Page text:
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Fighting sarcopenia by boosting protein intake.

Protein vs Sarcopenia

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Protein vs Sarcopenia

This is Dr. Gabrielle Lyon. A medical doctor, she’s board-certified in family medicine, and has also engaged in research and clinical practice in the fields of geriatrics and nutritional sciences.

A quick note…

We’re going to be talking a bit about protein metabolism today, and it’s worth noting that Dr. Lyon personally is vehemently against vegetarianism/veganism, and considers red meat to be healthy.

Scientific consensus on the other hand, holds that vegetarianism and veganism are fine for most people if pursued in an informed and mindful fashion, that white meat and fish are also fine for most people, and red meat is simply not.

If you’d like a recap on the science of any of that:

Nevertheless, if we look at the science that she provides, the advice is sound when applied to protein in general and without an undue focus on red meat.

How much protein is enough?

In our article linked above, we gave 1–2g/kg/day

Dr. Lyons gives the more specific 1.6g/kg/day for adults older than 40 (this is where sarcopenia often begins!) and laments that many sources offer 0.8g/kg.

To be clear, that “per kilogram” means per kilogram of your bodyweight. For Americans, this means dividing lbs by 2.2 to get the kg figure.

Why so much protein?

Protein is needed to rebuild not just our muscles, but also our bones, joint tissues, and various other parts of us:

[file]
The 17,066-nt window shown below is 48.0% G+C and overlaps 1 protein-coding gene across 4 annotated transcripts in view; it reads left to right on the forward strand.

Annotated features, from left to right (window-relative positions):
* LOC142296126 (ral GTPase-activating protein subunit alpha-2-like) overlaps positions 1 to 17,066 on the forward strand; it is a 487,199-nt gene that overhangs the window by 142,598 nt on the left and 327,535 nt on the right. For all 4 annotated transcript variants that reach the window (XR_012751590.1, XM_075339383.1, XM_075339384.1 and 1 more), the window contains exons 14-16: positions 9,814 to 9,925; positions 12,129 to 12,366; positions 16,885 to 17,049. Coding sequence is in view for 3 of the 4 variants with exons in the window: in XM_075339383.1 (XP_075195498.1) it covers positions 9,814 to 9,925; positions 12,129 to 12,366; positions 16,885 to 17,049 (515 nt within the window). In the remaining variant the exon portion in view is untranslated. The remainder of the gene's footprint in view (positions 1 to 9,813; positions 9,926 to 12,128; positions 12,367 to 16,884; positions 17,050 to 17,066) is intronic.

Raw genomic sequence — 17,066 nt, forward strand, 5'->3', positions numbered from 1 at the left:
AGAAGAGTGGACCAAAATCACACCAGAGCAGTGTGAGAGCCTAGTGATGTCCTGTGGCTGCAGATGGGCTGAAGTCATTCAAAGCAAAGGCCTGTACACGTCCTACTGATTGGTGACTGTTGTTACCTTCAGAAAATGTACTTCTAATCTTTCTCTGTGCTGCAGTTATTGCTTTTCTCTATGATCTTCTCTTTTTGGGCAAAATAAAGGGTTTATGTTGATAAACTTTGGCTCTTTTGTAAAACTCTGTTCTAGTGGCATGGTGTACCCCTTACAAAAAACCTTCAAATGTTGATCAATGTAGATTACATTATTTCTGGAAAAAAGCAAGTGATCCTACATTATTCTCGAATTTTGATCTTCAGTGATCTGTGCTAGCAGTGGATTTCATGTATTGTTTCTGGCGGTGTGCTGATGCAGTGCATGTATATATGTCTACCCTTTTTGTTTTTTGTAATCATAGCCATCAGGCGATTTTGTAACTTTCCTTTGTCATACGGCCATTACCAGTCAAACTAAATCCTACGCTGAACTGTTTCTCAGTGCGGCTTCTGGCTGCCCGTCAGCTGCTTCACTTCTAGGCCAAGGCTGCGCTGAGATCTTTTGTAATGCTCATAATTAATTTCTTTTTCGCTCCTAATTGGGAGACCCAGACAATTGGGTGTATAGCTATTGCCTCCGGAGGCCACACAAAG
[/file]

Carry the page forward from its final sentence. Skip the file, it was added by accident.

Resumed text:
We Are Such Stuff As Fish Are Made Of

Additionally, our muscles themselves are important for far more than just moving us (and other things) around.

As Dr. Lyon explains: sarcopenia, the (usually age-related) loss of muscle mass, does more than just make us frail; it also messes up our metabolism, which in turn messes up… Everything else, really. Because everything depends on that.

This is because our muscles themselves use a lot of our energy, and/but also store energy as glycogen, so having less of them means:

  • getting a slower metabolism
  • the energy that can’t be stored in muscle tissue gets stored somewhere else (like the liver, and/or visceral fat)

So, while for example the correlation between maintaining strong muscles and avoiding non-alcoholic fatty liver disease may not be immediately obvious, it is clear when one follows the metabolic trail to its inevitable conclusion.

Same goes for avoiding diabetes, heart disease, and suchlike, though those things are a little more intuitive.

How can we get so much protein?

It can seem daunting at first to get so much protein if you’re not used to it, especially as protein is an appetite suppressant, so you’ll feel full sooner.

It can especially seem daunting to get so much protein if you’re trying to avoid too many carbs, and here’s where Dr. Lyon’s anti-vegetarianism does have a point: it’s harder to get lean protein without meat/fish.

That said, “harder” does not mean “impossible” and even she acknowledges that lentils are great for this.

If you’re not vegetarian or vegan, collagen supplementation is a good way to make up any shortfall, by the way.

And for everyone, there are protein supplements available if we want them (usually based on whey protein or soy protein)

Anything else we need to do?

Yes! Eating protein means nothing if you don’t do any resistance work to build and maintain muscle. This can take various forms, and Dr. Lyon recommends lifting weights and/or doing bodyweight resistance training (calisthenics, Pilates, etc).

Here are some previous articles of ours, consistent with the above:

Take care!

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